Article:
“I have known the curse of slavery
and the master’s cruel will
the overseer’s lash and the reveille at dawn;
when the freedom talkers came
they called my name
but I was not on the roll of the chained
nor the dead
lying before the merciless pity of the Yankees.
I was long since gone.
Lincoln and Garrison
John Brown and the Alcotts
they were all the same--
aflame with one true mockery
of freedom, truth, and faith
but not for the brotherhood.
I tell you my fellow shackled human race
we must strike the first blow.
We must be free
by the blood of our own humanity.”

Five Black Men...
and ten will save the city.

Du Bois was Renaissance...
Ancient Egypt, Thebes, and Memphis
Cush and Temples of Karnak, Luxor, and Parthenon
They were his temples too.
He stood astride the chasm of yawning worlds
bridging the centuries
holding bolts of lightning
electric in his fist.
First social doctor of our century
analyzing our lives our cities, our towns and schools;
loving our people
and understanding
how western man built his system
on labor of our lives
cheap labor, slave from dusk till dawn;
how they made a myth out a race
joined it to their Christianity
and annihilated our lives.
Du Bois reminded us and prophesied:
“The problem of the twentieth century will be the color line.”

Five Black Men...
and ten will save the city.

Marcus Garvey.
Up, you mighty Race!
And clench your fist against the sky.
Black is beautiful.
Say it loud, I’m black and I’m proud.
Visionary, man of destiny,
Black Messiah?
The United Negro Improvement Association lives.
The black star ascends.
The black ships and black cross nurses
all are part of a lost black empire.
They followed Garvey from the grass roots
by the tens, by the hundreds,
and then by the thousands;
marched down Lenox Avenue in the New York
And State Street in Chicago.
Then the mighty ones saw his power.
Was he really guilty of mail fraud
or was that a way the GI guys could stop him?
A way to make him rot in jail in Atlanta
in the USA

Discredited, denounced, deported,
but not destroyed.
First black nationalist of this century;
Big Black Men, you were never small.
You gave black men hope and dignity and Face.
Up, I say, Up, you mighty Race!

Five Black Men...
and ten will save the city.

“The King is Dead” Long live the King!”
He gave us more than life.
“If they ask you why he came
tell them he came
to wake the conscienceless...
tell them he came
to teach us how to dream.”

Atlanta born
Educated there and in Boston
pastor of Dexter Street Baptist Church
Downtown in Montgomery
He led us through the bloody streets of Birmingham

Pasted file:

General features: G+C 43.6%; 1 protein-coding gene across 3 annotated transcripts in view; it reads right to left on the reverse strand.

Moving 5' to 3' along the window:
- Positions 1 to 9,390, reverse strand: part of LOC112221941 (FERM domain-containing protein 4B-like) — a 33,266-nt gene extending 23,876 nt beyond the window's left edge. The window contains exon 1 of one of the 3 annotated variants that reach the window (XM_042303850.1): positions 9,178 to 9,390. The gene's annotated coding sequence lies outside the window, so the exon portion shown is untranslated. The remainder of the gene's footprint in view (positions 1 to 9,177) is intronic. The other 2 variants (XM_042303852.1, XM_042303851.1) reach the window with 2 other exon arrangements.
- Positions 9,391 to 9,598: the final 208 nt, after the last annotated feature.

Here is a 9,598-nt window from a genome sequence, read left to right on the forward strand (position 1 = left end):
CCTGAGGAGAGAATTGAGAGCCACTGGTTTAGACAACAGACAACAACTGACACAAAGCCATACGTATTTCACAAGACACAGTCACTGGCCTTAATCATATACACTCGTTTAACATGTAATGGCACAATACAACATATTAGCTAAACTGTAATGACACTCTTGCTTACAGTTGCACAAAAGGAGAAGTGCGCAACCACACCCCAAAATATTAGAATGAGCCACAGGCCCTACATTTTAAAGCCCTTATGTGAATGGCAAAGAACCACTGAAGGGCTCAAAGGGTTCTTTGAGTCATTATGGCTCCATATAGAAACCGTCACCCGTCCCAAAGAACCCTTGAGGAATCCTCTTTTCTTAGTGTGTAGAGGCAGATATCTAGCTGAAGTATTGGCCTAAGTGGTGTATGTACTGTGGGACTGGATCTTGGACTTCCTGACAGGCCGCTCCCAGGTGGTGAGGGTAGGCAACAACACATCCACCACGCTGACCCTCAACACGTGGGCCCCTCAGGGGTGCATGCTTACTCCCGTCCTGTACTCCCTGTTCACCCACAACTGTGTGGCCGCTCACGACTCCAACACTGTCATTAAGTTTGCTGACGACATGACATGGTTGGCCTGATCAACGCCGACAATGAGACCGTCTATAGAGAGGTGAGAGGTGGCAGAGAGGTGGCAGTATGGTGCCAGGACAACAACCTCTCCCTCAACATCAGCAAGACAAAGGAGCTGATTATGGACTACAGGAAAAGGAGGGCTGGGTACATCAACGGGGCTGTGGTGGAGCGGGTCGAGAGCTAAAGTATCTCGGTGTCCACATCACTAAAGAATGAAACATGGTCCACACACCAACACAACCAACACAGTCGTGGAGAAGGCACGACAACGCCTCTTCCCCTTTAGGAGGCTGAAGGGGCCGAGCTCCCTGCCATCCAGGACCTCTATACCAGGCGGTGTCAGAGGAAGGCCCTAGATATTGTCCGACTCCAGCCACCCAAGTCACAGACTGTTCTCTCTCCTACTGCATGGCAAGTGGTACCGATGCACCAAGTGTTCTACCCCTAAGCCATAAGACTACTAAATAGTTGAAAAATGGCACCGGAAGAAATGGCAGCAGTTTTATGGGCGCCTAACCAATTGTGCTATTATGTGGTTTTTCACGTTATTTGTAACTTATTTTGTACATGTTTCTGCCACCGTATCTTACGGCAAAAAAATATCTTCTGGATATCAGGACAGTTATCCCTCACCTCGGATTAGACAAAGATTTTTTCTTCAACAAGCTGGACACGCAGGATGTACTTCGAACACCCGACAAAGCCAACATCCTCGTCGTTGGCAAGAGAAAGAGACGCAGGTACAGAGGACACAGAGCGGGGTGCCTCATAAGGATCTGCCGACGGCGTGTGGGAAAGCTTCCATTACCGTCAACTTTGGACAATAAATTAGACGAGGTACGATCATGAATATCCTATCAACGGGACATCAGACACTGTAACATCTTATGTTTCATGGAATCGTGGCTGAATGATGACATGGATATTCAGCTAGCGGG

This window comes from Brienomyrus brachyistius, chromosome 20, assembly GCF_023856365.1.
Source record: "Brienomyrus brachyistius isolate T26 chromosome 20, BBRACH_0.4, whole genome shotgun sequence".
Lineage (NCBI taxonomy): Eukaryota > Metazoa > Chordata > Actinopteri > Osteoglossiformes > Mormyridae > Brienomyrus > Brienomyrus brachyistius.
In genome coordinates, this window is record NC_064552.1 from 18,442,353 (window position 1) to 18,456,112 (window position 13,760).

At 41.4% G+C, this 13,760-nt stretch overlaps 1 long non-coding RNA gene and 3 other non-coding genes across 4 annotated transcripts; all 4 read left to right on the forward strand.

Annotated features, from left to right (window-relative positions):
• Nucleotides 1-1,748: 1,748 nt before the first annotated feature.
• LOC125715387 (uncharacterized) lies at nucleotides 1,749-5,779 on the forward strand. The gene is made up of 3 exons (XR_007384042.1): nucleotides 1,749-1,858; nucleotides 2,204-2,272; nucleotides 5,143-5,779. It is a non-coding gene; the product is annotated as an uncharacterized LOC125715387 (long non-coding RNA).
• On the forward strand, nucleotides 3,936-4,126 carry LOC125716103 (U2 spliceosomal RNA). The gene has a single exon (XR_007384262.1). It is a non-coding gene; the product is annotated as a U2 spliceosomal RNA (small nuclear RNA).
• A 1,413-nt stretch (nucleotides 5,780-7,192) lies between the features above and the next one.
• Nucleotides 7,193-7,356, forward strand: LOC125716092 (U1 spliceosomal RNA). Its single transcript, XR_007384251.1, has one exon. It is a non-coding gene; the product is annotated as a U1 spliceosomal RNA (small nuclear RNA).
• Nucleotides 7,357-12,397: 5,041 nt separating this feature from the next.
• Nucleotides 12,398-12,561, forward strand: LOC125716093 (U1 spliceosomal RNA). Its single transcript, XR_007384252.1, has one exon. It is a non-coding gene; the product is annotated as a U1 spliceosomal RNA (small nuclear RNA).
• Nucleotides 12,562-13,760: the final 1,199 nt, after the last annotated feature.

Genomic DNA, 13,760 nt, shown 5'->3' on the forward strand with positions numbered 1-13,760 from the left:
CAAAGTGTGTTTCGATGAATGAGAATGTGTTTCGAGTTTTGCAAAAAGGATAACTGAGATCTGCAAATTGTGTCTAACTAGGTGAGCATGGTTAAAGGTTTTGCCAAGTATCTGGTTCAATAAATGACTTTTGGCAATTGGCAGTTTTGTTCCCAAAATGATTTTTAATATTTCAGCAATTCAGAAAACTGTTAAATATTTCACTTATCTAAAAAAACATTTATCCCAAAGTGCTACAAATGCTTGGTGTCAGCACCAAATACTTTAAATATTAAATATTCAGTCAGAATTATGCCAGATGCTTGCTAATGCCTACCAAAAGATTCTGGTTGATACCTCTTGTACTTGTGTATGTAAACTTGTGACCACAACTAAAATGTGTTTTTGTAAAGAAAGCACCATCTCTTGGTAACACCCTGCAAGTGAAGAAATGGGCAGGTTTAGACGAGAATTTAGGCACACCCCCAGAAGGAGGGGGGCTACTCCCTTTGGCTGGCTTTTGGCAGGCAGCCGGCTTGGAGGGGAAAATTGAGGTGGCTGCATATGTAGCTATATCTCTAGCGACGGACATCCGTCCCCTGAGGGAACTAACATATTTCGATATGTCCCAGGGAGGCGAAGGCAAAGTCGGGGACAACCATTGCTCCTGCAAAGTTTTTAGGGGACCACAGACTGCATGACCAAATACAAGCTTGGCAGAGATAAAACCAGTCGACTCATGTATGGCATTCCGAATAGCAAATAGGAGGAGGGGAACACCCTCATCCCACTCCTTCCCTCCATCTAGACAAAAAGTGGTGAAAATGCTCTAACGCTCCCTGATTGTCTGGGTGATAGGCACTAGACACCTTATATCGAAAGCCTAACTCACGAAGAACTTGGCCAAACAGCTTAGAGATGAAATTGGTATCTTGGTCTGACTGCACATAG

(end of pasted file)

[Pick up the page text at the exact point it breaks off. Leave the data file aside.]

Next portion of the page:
We walked and talked with him
in Mississippi and Iowa
in Cicero and Harlem
Our hearts followed him to Oslo
And we held our breath
to see his meteor in the sky
Shocked by the assassin’s rifle in Memphis
we sorrowed and we spoke
same gun that killed Medgar
same gun that killed Kennedy
same gun.
The King is dead. Long live the king!
A man of peace is immortal
beyond the price of segregation.

Five Black Men...
and ten will save the city.

The old man had the message.
The old man never went to school
but he sent his sons.
The old man knew the depth of hatred
between the races
and he knew the history of hatred
between Jew and Christian and Moslem.
He preached his message from Allah
The message he received from Mr. Fard.
I remember those early days
when the brothers of Mecca
wore red fezzes
dressed neatly
and walked circumspectly
in our neighborhoods.
I remember when children turned their heads
curiously to see
why they look so different
so strange among us
and yet were black like us.
Tell me now the old man amassed a fortune
Tell me now the old man had his lieutenant killed.
Tell me now the brothers killed Malcolm.
And I cannot believe you.
Nothing inside my gut reaction tells me this is true.

Malcolm, the man
Big Cat
was feline in his grace;
leonine head
and cat eyes
and hair to match his lion’s sign:
Big Red

Only when he lay dead
and in his funeral Moslem dress
did we cast Christian eyes of wonder upon him.
“Ye shall know a tree by the fruit it bears.”
too late to know
how measureless for all time was this man.

Five Black Men....
and ten the city.

Martin and Malcolm
were leaders of men.
They made revolutions.
They fought wars.
They drew battlelines
and never once
with loaded guns.
Their words were their weapons.
Their deeds were their monuments.
No two men more unlike
yet in all that matters they were the same.
In one bright, hopeless, fated Cause
they were brothers.

Five Black Men...
and ten will save the city.


The above poems are my poetry piece for the 98-99 competitive season!!!! I'll keep ya posted if they got me any trophies!!!!!